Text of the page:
Every night for five years my dad would ask my mother, brother, sister and me the same question:
So, what was the best part of your day?
We’d spend the next 10 minutes sharing stories and he and mum would sit patiently, listening and smiling.
Sometimes we’d tease him for always asking the same question, but mostly we’d take this exercise very seriously, thinking long and hard about what really was thebest part of any given day.
The lessons I see in retrospect are wise and threefold:
Reflecting on the positive is akin to practicing the gratitude. It changes the lens through which we view the world. No matter how bad your day has been, it’s always worth searching for the one good part.
The power of asking a question and holding space, uninterrupted, for people to respond cannot be overstated.
Good questions deserve to be pondered repeatedly. See here, here and here for more inspiration.
The good kind, like a surprise birthday can take us from “I’m having a quiet dinner with one friend” to “looks like I’m having a party with 30 of my friends”.
The not so good kind, like a big client deciding they no longer need our services can take us from “there are plenty of projects for us next quarter” to “coolcoolcool, we need to step up our business development.”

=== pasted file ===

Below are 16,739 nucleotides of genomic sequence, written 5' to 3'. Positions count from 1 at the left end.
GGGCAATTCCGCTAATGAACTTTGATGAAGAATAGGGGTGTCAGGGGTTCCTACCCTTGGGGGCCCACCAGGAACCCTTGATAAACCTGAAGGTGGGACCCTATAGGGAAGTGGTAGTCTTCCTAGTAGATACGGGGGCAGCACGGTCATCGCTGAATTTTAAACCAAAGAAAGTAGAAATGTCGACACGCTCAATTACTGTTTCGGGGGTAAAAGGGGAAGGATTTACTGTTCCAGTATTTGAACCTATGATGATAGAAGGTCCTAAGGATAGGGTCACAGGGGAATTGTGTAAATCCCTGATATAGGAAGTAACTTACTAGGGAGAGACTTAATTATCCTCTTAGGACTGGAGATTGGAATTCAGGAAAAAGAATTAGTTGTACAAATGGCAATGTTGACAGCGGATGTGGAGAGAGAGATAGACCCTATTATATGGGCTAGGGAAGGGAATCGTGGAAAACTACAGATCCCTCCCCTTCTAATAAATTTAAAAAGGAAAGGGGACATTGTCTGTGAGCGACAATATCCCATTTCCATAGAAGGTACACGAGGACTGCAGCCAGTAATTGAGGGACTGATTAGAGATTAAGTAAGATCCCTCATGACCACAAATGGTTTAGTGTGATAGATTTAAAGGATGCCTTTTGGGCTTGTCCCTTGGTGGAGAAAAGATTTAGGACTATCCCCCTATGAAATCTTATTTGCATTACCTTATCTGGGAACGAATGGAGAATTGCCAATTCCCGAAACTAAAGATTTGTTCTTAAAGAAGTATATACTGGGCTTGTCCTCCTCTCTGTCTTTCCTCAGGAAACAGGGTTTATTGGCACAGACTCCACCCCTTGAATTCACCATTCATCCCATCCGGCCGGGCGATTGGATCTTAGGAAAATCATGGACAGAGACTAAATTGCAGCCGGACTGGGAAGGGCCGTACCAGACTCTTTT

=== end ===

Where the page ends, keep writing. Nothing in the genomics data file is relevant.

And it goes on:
In both cases, in order to navigate what’s happened and move forward we must accept the circumstances of our new reality.
Consider how odd it would be to ignore the 30 friends throwing us a surprise birthday party and pretend we were still having a quiet dinner with one.
When faced with a surprise, then, a good question to ponder is: what’s my new reality?
It’s quite possible we are (read: I am) striving for the sake of striving.
Maybe it’s increasing revenue, finding a better job, gaining another client, getting more listeners/readers/followers or listing more examples of things we strive for.
While this can be an effective strategy to grow and develop we also risk getting stuck on the metaphorical treadmill with the setting set to 16, sweat pouring down our face and legs pumping faster than we thought possible in order to stay upright and avoid being the next viral face plant video.
Knowing that it’s worth pausing to consider: What does enough look like?
PS. I recently had a wide-ranging conversation with Craig Harper on The You Project related to this and other topics including coaching, leadership and making change.